• November 2009
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Whisky News

Both today’s postings are courtesy of TBLFP readers which is great. I really appreciate you taking time to forward stuff. John the lensman in Bonhill contacted me yesterday about the story of whisky from the Shackleton polar expedition being searched for in ice (where it has lain since 1909) and how it is regarded as drinkable (if relocated and retrieved).

This coincided with two other whisky news items so here they are in logical order:

Scotch whisky protected against ‘inferior’ copies

New guidelines to protect whisky from foreign imitation, including new rules on labelling and bottling, are coming into force in Scotland on Monday.

There will be a new requirement to only bottle Single Malts in Scotland, and tighter rules on the use of distillery names on bottle labels.

There will also be better protection of traditional regional names such as “Highland” and “Lowland”.

The Scotch Whisky Association (SWA) described it as “landmark legislation”.

The regulations have been drawn up by the UK government.
The full article on the BBC is here

Something had to be done. Some of the Indian and Chinese whiskies aren’t great but it will only of course be a matter of time. Remember how we laughed at Japanese cars?

Scotch whisky accounts for 20% of Scotland’s exports (!)

The term “single malt” (which means a malt whisky or malt whiskies using product from one distillery) will now only apply to whisky distilled and bottled in Scotland and the term “pure malt” is to be banned.

Story two from Kathryn Hopkins in Sunday’s Observer:

Dalmore Oculus whisky fetches a record £27,000 at auction

Britain may still be in recession, but the appetite for the finer things in life, it appears, lives on. Topping all expectations, Bonhams, the upmarket auction house, last week sold a decanter of whisky to a bashful buyer for a record-breaking £27,600.

Richard Paterson and The Dalmore Oculus

The unique Dalmore Oculus, blended from some of the most exceptional whiskies of the past 140 years, had been expected to reach up to £20,000. Instead, it raised the largest amount of money ever paid for a Dalmore whisky. The buyer asked to remain anonymous.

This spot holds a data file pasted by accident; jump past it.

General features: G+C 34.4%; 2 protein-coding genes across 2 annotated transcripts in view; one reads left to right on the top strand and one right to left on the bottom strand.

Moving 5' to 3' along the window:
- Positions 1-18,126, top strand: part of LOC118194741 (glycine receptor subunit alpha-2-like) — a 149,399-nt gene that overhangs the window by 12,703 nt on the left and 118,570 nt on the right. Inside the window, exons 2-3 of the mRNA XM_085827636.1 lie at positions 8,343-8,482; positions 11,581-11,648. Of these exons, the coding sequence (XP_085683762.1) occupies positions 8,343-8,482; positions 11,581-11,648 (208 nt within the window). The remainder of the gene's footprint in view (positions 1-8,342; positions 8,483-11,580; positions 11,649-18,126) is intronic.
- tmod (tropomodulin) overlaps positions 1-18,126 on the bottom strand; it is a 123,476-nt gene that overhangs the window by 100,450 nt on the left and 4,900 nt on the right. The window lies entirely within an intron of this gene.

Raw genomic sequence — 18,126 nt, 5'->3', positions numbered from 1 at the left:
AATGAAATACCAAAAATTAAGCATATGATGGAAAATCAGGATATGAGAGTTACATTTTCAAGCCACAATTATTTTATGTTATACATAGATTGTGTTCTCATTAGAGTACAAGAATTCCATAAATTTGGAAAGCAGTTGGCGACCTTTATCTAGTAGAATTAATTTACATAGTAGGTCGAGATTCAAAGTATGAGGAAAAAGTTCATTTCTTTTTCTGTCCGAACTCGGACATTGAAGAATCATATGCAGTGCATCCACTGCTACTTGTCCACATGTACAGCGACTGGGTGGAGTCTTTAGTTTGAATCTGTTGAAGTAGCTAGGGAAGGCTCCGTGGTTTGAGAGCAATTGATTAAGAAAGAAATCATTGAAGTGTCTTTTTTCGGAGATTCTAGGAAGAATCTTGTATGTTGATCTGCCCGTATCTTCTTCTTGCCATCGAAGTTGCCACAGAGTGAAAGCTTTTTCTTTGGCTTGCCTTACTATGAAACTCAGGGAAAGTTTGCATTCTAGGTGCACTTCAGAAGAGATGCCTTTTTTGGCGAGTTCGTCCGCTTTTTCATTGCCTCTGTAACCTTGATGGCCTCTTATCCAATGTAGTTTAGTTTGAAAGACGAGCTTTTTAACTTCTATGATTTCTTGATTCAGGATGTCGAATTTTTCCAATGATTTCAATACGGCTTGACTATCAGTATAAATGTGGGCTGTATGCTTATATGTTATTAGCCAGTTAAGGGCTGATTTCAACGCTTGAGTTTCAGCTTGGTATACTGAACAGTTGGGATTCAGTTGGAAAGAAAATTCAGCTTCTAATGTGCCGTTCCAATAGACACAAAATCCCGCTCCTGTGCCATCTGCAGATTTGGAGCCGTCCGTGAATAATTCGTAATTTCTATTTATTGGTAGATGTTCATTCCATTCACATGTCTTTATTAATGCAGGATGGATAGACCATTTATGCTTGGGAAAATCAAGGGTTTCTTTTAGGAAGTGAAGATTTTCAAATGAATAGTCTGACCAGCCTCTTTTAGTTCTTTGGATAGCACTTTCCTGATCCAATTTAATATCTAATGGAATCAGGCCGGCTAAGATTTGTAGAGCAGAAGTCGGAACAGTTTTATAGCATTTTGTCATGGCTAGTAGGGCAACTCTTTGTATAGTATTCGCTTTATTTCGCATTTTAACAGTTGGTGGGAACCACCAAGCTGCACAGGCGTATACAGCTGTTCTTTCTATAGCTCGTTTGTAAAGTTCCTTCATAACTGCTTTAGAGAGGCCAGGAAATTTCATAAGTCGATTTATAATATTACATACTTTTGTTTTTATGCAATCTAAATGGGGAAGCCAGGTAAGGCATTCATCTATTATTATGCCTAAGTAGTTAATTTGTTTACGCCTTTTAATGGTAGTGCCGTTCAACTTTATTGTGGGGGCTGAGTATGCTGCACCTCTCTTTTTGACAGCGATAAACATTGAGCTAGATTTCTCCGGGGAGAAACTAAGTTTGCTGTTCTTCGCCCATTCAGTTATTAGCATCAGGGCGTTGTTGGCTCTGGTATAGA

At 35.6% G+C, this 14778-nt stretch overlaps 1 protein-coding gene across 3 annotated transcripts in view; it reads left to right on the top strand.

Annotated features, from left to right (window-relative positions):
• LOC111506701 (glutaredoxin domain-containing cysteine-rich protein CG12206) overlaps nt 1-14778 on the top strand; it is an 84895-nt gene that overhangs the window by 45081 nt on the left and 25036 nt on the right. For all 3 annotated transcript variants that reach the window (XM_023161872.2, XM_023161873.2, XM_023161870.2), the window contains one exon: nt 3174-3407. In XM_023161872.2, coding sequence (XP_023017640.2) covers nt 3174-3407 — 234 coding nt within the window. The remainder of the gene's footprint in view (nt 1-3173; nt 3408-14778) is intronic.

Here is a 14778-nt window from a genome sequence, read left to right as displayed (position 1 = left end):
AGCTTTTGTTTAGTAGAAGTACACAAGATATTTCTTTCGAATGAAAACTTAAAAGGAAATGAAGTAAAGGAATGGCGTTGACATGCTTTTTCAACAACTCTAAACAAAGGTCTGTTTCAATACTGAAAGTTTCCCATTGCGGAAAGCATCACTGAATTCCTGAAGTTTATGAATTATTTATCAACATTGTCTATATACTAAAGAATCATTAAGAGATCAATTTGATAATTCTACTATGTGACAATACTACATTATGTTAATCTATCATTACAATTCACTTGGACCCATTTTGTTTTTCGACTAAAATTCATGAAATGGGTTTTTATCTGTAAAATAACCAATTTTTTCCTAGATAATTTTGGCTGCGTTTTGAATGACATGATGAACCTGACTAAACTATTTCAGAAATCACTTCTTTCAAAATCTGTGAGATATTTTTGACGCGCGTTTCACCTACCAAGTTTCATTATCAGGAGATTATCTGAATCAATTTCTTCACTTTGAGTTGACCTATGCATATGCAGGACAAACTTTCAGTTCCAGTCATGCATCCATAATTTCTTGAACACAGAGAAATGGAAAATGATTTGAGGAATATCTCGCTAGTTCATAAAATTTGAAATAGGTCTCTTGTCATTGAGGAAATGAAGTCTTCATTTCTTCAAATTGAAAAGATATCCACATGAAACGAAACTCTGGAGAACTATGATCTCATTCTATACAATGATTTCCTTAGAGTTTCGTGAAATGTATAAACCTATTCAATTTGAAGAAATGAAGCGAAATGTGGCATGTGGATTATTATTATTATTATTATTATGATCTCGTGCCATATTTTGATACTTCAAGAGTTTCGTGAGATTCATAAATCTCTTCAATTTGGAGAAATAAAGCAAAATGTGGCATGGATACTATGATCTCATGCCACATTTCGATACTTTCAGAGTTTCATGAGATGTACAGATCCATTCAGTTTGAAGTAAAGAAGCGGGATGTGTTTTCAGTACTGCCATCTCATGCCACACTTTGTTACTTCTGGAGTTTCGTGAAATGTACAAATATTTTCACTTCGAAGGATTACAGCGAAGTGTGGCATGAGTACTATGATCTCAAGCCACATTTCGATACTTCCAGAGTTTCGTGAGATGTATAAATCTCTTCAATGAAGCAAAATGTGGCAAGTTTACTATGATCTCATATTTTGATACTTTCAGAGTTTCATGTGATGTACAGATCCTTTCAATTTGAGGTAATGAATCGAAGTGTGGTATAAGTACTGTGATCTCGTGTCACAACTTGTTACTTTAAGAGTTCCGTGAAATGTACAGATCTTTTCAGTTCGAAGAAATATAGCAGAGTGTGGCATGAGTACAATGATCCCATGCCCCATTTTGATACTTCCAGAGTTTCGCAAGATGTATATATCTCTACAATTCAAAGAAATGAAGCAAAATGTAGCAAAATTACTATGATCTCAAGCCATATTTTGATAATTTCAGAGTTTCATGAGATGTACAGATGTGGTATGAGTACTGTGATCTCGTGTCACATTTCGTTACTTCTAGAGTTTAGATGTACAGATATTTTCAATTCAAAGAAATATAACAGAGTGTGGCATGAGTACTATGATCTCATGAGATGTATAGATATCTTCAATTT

Dalmore Oculus was created on 15 October by Glasgow based distillers Whyte & Mackay. The oldest whisky in the blend was distilled in 1868, with others from 1878, 1922, 1926, 1939 and 1951. Whyte & Mackay’s master distiller, Richard Paterson, said: “I am confident it will appeal to epicureans, investors and collectors.”

The sale in Edinburgh raised of £211,518 – the best on record.

And finally…..

Again a story concerning Richard Paterson:

The search for Shackleton’s spirit

(Simon Johnson – The Telegraph)

Two crates of the now extinct “Rare Old” brand of McKinlay and Co whisky have been buried in the Antarctic ice since Shackleton was forced to abandon his polar mission in 1909.

Sir Ernest Shackleton - Liked a dram apparently

But Whyte & Mackay, the whisky giant that owns McKinlay and Co, has asked a team of New Zealand explorers heading out on a January expedition to return a sample of the drink for a series of experiments.

The team intends to utilise special drills to free the trapped crates and rescue a bottle from the wreckage, which is believed to have been discarded 97 miles from the pole.

If they cannot retrieve a full bottle, they are hoping to use a syringe to extract some of the contents.

The sample will then be brought home to Richard Paterson, Whyte & Mackay’s master blender, who intends to replicate the famous old whisky.

If the experiment is successful, original McKinlay whisky could be put back on sale.

Mr Paterson said: “I really hope we can get some back here. It’s been laying there lonely and neglected. It should come back to Scotland where it was born.

“Even if most of the bottles have to remain in Antarctica for historic reasons, it would be good if we could get a couple.”

McKinlay's Whisky

Mr Paterson said Shackleton’s whisky could still be drinkable and taste exactly how it did 100 years ago, but conceded that the bottles could have been damaged due to the changing conditions in the Antarctic.

“When that whisky was made it would have been quite heavy and peaty as that was the style in the early 1900s,” he added.

“It may taste the same as it did back then if the cork has stayed in the bottle and kept it airtight. However, if the whisky is on its side, the cork may have been eroded.”


5 Responses

  1. Whisky news in portuguese? http://jornaldowhisky.wordpress.com/

  2. […] (images via: Luxury Insider and Whisky News) […]

  3. […] (images via: Luxury Insider and Whisky News) […]

  4. Mr paterson states thet if the McKinley whisky in the Antartic has been on its side then the cork may have disintegrated but the general opinion is that we should store wine bottles on their side to preserve the cork. Comments please?-)

  5. […] Sir Ernest Shackleton – Liked bigrab.wordpress.com […]

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